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ksymmons

Initial client communication workflow

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Hey guys,

As the question says, I'd really like to learn about your initial client communication workflows. In other words, what's your process like from the moment you get a request to provide a quote for a website to the moment you actually send the quote?

My current workflow:

  1. A client fills out the contact form on my site to request a quote.
  2. I review the information provided and send them a Word document questionnaire with a list of questions. I ask for things like project scope, features needed, desired timeline, allocated budget, etc.
  3. They fill out the document and send it back to me.
  4. I review the information provided and make sure I've got everything I need.
  5. I write and send the quote to the client.
  6. Client accepts the quote.
  7. I send them a contract, get it signed and collect 50% of total payment.
  8. I gather some extra information from them, usually just by asking questions via email or by sending them another Word document questionnaire.
  9. I start building their site.

Lately, I've been thinking about changing this workflow a bit. Currently, my online contact form has three fields: name, email and message. What I'm thinking is, what if I provide a select toggle above my form so that clients can choose between a simple, general enquiries form and a larger form (with all the questions I've got in my Word document) to request a quote? This would allow me to do away with the Word document, and would make this a one-step process.

The reason why I haven't done this so far is because I'm not sure how good of an idea it is to have a long contact form with say, 10-15 questions. What's your take on this?

Another thing I'm not entirely happy with is having to send them two questionnaires (steps 2 and 8). The reason why I do this is because I don't want to overwhelm them with lots of questions at the beginning, and also because, to be honest, the questions I ask in the 2nd questionnaire do not really influence pricing, as they have more to do with the nature of their business, their goals with the new site, possible corporate colours they may have, things like that.

What do you guys think? Does my workflow seem sensible to you? Is it similar to what you do? What would you change?

Thanks, and sorry for the brick!

P.S. If some of you guys are willing to share your client questionnaires I would certainly appreciate it.

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Howdy @ksymmons,

This is an interesting topic, and one not easily answered as there are many individual preferences.

But my generalized workflow has been:

  • Initial client contact.
  • Needs Analysis - I have only stood face to face with a client and their support team (marketing, documentation, training, IT, SMEs, etc.) and never used email to discuss functionality, unless it is a simple question.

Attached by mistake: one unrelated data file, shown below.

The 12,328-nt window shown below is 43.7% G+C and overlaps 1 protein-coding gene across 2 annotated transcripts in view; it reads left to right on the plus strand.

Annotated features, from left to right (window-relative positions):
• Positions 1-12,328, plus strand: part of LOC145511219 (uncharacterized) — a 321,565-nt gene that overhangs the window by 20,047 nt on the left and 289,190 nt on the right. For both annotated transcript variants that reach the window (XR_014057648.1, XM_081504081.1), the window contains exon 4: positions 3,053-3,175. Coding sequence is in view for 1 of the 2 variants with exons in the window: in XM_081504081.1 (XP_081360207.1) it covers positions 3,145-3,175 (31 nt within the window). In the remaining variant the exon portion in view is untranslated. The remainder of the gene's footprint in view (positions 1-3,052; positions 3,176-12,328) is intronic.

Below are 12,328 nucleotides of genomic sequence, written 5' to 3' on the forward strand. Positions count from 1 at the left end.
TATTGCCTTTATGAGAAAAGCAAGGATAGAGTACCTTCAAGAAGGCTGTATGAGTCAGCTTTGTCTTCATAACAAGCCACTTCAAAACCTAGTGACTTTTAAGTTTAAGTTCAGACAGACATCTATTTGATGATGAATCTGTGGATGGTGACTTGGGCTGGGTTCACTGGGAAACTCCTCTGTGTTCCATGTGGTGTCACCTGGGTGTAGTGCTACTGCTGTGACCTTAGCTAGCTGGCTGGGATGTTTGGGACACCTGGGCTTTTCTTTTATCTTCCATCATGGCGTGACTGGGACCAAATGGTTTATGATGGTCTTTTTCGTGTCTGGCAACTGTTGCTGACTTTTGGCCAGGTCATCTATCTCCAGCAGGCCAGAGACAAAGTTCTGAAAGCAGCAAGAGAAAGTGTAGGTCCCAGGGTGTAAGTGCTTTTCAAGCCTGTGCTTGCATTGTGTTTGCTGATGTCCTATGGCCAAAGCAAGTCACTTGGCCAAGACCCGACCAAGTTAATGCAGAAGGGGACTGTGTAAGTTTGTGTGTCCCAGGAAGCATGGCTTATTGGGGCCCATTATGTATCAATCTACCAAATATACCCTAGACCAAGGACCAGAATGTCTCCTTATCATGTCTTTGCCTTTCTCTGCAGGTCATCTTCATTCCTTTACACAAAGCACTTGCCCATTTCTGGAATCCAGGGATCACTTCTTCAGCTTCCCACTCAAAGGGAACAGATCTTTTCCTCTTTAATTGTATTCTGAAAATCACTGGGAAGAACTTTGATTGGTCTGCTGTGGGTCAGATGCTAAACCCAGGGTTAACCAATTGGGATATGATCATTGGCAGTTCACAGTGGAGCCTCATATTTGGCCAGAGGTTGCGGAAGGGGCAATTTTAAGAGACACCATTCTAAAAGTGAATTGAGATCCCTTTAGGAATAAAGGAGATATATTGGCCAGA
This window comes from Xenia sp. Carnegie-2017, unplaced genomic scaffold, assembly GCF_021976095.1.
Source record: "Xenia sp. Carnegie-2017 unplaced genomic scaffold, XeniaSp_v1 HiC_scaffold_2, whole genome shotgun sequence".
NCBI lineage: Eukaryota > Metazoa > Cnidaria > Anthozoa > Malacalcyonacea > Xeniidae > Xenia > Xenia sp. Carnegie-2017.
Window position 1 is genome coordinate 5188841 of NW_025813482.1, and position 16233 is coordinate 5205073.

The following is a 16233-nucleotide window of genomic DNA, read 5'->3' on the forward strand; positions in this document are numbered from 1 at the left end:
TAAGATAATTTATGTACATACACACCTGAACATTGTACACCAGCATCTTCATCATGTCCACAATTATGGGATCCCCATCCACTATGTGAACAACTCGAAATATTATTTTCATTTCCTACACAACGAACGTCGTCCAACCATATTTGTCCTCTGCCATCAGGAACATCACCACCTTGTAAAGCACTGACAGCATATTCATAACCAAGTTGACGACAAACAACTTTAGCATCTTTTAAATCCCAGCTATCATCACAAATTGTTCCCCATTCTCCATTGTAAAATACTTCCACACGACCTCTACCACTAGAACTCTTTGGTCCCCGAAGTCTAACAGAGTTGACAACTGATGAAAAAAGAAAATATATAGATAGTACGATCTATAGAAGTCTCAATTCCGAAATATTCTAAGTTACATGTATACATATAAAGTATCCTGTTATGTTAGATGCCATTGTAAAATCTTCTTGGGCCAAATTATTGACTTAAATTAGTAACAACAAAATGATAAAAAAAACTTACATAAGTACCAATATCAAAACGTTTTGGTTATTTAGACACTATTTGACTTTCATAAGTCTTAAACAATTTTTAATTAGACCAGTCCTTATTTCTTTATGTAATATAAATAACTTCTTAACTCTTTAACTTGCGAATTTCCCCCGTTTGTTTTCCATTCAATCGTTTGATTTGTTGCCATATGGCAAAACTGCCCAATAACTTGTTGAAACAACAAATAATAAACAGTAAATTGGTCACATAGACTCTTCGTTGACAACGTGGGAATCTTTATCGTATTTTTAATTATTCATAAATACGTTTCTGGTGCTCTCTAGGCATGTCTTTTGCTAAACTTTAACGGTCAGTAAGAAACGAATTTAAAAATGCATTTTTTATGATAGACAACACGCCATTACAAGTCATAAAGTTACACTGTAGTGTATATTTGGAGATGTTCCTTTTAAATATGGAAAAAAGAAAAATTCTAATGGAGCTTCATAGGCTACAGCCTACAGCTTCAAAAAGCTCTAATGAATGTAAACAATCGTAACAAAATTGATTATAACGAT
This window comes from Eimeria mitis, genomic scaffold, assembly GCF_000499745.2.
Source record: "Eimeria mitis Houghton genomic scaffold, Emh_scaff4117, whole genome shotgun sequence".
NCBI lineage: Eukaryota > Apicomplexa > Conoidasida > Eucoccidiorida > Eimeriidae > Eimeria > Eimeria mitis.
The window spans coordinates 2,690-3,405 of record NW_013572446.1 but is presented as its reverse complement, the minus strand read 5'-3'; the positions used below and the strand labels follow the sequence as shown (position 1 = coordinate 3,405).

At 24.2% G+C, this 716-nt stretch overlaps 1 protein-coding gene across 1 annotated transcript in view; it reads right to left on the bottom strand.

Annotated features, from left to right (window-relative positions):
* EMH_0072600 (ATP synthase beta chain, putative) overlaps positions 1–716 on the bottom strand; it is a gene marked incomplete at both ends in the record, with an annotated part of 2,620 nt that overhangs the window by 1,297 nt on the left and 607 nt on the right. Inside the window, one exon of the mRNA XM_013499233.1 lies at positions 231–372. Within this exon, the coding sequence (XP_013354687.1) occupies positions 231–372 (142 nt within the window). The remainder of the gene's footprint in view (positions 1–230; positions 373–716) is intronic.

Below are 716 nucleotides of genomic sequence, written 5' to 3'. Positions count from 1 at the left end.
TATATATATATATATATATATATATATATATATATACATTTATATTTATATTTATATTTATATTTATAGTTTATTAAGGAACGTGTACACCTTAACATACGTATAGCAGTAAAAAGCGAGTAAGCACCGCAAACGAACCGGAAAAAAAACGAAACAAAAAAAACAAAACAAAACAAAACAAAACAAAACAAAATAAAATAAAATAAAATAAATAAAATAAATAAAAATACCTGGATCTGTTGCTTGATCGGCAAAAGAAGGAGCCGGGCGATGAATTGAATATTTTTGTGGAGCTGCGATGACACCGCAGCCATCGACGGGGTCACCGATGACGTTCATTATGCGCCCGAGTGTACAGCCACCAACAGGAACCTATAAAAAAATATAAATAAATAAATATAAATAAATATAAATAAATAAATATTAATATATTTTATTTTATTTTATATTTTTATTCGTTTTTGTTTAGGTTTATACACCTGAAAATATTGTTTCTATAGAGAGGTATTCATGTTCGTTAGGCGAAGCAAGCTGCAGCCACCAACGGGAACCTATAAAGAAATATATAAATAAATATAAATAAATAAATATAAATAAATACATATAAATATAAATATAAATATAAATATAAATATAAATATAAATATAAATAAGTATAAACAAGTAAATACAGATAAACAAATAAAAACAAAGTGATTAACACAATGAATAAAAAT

• Functional Requirements Specification - Which also includes the timeline (milestones), payment options, and my NDA. They return a signed copy along with a check, or they throw the thing away.
  • Upon the check clearing, I begin the project.
  • I submit for review (in person if required) at each milestone, and collect another check upon sign-off. Rinse and repeat.
  • The product is delivered upon clearance of final payment.

Now, as with most any project, there will always be feature creep that was not disclosed during the NA phase. I present an addendum to the original spec that outlines the requirements, timeline, and costs of this new mini-project.

Like I said, it's mostly personal preferences. However, there are certain expectations when dealing with large clients. Face to face meetings, for example. I don't know of any company that will hand over a large check without first meeting you. The Needs Analysis phase can last from a couple of hours to a number of days, and even involve travel to other locations. The client pays for my expenses,  and I spend as much time with them as necessary for us both to be satisfied. Nothing is worse than having to go back to the client and ask a question that should have been covered initially.

Hope all this helps.

Regarding your long questionnaire question, I never expect a client (however small) to spend time completing an online form unless that online form is part of the project.

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Hey @rick,

Thank you for your input. I mostly deal with small business owners with limited time and resources. I tend to work on small-scale projects. Most of my clients come to me via word of mouth, so there's an element of trust there. In general, they're happy to communicate with me over email and phone calls.

If the client is local, I usually meet them at some point during the initial stage. If the client isn't local, I generally do not meet them face to face, as most of them are not willing to pay for my travel expenses. In such cases, I might interact with them via Skype or something similar if they request it.

Quote

Regarding your long questionnaire question, I never expect a client (however small) to spend time completing an online form unless that online form is part of the project.

This is what's kept me from doing away with my Word questionnaire. I just fear it might actually backfire and make me lose clients.

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